According to a survey conducted in 2002 by Prevent Blindness America, 30 percent of Americans have never heard of
glaucoma and only half of those participating in the survey actually knew what it was. Glaucoma is the second leading cause of blindness in the world, and specialists believe that roughly 2.2 million people in America are affected. Only half of these individuals know that they have the disease. Given that January is Glaucoma Awareness Month, this is a great time to review the condition so that you, as patients, can become better informed and more knowledgeable.
Glaucoma is a multi-factorial disease that causes damage to the optic nerve that eventually leads to vision loss. Peripheral (side) vision loss occurs due to damage of the optic nerve of eye, which is similar to a fiber optics cable with about 1.2 million fibers that send images from the eye to the brain. There are two main types of glaucoma: primary open angle glaucoma and angle closure glaucoma. Both are usually marked by increased eye pressure inside the eye, but differ in the anatomical structure of the drainage system of the eye.
Risk factors for glaucoma? Everyone is at risk for glaucoma, newborn babies and senior citizens alike. However, there are several groups of people with an increased risk of developing the disease. Risk is heightened by:
- Race (African Americans, Asians and Hispanics)
- High blood pressure
- Steroid Use
- Age (People over 60)
- History of eye trauma
- Family History of glaucoma
- High near-sighted patients
What are the common symptoms of glaucoma? The majority of people that have glaucoma are without symptoms. The visual symptoms that do occur tend to occur later in the disease process.
How to diagnose glaucoma? A comprehensive eye evaluation is imperative to rule out any suspicion for glaucoma. There are several important factors that need to be assessed prior to making a diagnosis. These include: measurement of eye pressure (normal range 12-22), a close assessment of the optic nerve, a peripheral visual field measurement, an exam of the drainage system of the eye, and finally a measurement of the cornea of the eye. These measurements are repeated once or twice a year or more often if there is any concern about progression.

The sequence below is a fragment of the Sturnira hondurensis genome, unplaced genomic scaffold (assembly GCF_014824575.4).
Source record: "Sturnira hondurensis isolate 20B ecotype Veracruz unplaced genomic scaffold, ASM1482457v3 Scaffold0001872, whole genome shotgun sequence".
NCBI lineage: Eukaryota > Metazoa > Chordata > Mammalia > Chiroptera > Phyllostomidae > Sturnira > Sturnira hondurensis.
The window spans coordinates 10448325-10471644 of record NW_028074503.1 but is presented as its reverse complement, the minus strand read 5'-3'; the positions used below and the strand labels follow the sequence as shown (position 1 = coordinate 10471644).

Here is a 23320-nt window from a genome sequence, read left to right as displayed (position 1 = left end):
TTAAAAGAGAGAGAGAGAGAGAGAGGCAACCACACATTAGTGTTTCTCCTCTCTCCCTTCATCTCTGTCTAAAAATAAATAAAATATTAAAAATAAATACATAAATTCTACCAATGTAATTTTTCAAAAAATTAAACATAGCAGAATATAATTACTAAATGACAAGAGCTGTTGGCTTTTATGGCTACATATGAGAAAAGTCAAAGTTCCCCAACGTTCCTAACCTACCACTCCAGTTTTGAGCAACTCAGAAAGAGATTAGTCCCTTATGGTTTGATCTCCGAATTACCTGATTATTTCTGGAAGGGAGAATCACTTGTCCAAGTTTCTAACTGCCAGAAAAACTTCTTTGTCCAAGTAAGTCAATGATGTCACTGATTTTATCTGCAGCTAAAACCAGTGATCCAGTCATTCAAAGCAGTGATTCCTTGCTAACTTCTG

How is glaucoma treated? The best way to protect your vision if diagnosed with glaucoma is to continue care
with your eye care provider. The goal of treatment is to lower the intraocular pressure to prevent further damage to the optic nerve. When diagnosed with glaucoma, the first line of treatment usually starts with the use of a single eye drop that is instilled once a night. If further pressure lowering is needed, additional drops can be used. Further treatment options include laser therapy or, if necessary, surgical treatment.
Glaucoma is a very complicated disease and this is only a brief overview. Some questions may still remain; a great
resource for information is glaucoma.org, a website that is constantly updated with information for those with glaucoma and for those who may know others with glaucoma.
If you have any further questions and would like to learn more about Glaucoma Detection and Treatment, please Dr. Frank and the eye care specialists at Anne Arundel Eye Center by calling 410-224-2010 or click here to visit AnneArundelEyeCenter.com today!
Cast your vote now for Anne Arundel Eye Center, Dr. Samuel Boles and Dr. Frank in Chesapeake Family Magazine’s Favorite Docs 2012! Voting ends on March 15th.
Dr. Boles and everyone else at the Anne Arundel Eye Center proudly support the efforts of The Polakoff Foundation and their role in the ongoing fight against glaucoma. Click here to purchase tickets online for the Polakoff Foundation’s Mardi Gras Celebration to help raise money to aid the fight against blindness.
Located in Annapolis, Maryland, the Anne Arundel Eye Center offers comprehensive specialized ophthalmic exams as well as diagnostic pre and post-surgical eye care. Specializing in glaucoma and cataracts, Dr. Boles has helped restore and preserve thousands of patients’ vision.
Glaucoma and Cataracts may be a natural part of aging. Losing your vision doesn’t have to be.
For more eye care advice and information, please take a look at our previous blog posts.
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